Some people are not open to change.

However, a person who brings up that question either wants to provoke me or is actually open to suggestion. With the sincere person, I’d ask who those favorite authors are and what they like about the authors’ books.

Then I’d silently curse my memory for not coming up with a great list on the spot and offer to email some suggestions. I’d race home, look at my bookshelf (and my Kindle) and come up with a list. I’d send it with the reminder that these are only my impressions of the moment and that a great place to find new authors is the local public library.  I remind readers of this post that my list is way too short and includes only a few of my current reads.

I would also send them to the Sisters in Crime website’s Author Search. When I moved to the Bay Area, I sought out local authors with books set in my new community. That’s how I found Marcia Muller, whose first novel, Edwin of the Iron Shoes, became a favorite. Now that I’ve moved to Tucson, via a long and wonderful time in Boise, Idaho, I’ll be searching for local authors.

Action:  Peg Brantley, Gayle Lynds, Marcia Muller, Sara Paretsky

Police procedurals: Frankie Bailey, Deborah Crombie, Elizabeth George, Martha Grimes, Elizabeth Gunn, L.J. Sellers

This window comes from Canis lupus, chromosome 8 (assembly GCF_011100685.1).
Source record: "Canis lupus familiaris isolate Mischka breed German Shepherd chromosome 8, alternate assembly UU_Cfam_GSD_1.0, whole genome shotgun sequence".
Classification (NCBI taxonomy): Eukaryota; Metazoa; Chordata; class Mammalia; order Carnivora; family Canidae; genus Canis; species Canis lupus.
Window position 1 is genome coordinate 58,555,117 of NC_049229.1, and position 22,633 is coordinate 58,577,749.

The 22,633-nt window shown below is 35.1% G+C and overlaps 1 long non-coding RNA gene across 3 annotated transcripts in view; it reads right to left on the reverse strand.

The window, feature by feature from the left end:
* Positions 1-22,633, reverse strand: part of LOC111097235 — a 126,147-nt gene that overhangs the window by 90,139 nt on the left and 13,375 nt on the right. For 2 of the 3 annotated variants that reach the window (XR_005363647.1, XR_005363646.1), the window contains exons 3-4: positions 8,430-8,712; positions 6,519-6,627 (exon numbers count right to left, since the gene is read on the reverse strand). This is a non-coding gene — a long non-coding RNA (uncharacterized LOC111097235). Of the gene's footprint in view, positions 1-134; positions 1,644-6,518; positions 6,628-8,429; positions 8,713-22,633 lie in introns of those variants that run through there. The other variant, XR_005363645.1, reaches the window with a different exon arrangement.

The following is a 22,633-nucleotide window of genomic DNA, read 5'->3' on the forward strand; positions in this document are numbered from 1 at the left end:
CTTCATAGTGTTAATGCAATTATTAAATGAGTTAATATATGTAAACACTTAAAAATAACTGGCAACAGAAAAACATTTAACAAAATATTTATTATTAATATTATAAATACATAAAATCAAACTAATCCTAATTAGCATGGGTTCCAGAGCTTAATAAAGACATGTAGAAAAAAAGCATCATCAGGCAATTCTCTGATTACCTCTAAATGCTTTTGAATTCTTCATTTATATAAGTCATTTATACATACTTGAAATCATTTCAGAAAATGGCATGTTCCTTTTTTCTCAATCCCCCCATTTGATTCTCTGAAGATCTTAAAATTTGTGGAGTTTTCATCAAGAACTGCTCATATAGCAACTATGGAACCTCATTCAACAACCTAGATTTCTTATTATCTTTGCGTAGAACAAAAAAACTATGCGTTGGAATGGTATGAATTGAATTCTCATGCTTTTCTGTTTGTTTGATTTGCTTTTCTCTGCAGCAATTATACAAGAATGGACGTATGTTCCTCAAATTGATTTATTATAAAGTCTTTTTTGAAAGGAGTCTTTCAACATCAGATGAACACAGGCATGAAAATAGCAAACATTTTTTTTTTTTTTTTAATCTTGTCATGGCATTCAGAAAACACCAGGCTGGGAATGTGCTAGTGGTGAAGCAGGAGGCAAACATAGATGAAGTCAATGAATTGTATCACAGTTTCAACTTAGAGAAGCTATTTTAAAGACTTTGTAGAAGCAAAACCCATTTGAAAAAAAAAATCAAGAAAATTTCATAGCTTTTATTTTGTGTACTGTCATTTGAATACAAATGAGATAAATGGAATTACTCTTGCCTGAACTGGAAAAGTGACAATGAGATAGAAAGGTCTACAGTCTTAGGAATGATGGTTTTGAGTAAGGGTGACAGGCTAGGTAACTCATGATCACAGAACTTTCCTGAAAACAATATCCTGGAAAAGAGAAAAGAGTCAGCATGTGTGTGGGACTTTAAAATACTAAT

Private investigators: Linda Barnes, Sue Grafton, Laura Lippman, Val McDermid

Humor: Conda Douglas, Kathy McIntosh, Kris Neri

Great characters: My list would become overwhelming!

I probably wouldn’t add the names of the many cozy writers I read and love. When someone thinks only men write the best crime novels, ya gotta bring ’em around slowly.

Yes, I would add my name to the list of recommended reading, unless I knew it simply would not be to this person’s taste. Because we as authors need to be proud of what we write and able to actually suggest that a reader buy our books.

You probably have oodles of authors to suggest and I so welcome your thoughts.

This blog post was inspired and created for the Sisters In Crime bloghop. You can find out more here,

You may have hopped here on the advice of my dear friend and fellow writer Conda Douglas, whose name is on my list of humorous authors. Her Starke series is a hoot. If you haven’t yet read it, her post contains great advice for new authors. Make that for all authors.